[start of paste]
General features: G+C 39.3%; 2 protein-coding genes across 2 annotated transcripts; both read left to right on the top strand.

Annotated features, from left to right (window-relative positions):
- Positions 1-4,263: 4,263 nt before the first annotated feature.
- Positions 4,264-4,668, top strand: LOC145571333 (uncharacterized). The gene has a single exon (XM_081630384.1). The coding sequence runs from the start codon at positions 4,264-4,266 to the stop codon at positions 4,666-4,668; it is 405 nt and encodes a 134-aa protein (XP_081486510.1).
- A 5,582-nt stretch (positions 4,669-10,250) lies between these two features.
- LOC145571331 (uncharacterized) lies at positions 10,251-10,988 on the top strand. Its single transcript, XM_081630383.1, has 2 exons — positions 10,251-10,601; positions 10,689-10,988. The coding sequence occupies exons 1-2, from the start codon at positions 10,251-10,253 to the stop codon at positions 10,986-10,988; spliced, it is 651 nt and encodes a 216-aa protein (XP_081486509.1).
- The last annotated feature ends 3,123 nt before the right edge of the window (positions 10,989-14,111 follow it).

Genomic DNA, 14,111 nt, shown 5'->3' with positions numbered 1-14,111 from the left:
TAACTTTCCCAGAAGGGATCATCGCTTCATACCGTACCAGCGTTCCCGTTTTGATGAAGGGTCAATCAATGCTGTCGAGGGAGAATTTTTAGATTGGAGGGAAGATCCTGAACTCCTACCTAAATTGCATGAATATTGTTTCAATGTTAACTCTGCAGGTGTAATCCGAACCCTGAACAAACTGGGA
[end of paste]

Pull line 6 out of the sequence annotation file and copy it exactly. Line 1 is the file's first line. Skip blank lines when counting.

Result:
- LOC145571331 (uncharacterized) lies at positions 10,251-10,988 on the top strand. Its single transcript, XM_081630383.1, has 2 exons — positions 10,251-10,601; positions 10,689-10,988. The coding sequence occupies exons 1-2, from the start codon at positions 10,251-10,253 to the stop codon at positions 10,986-10,988; spliced, it is 651 nt and encodes a 216-aa protein (XP_081486509.1).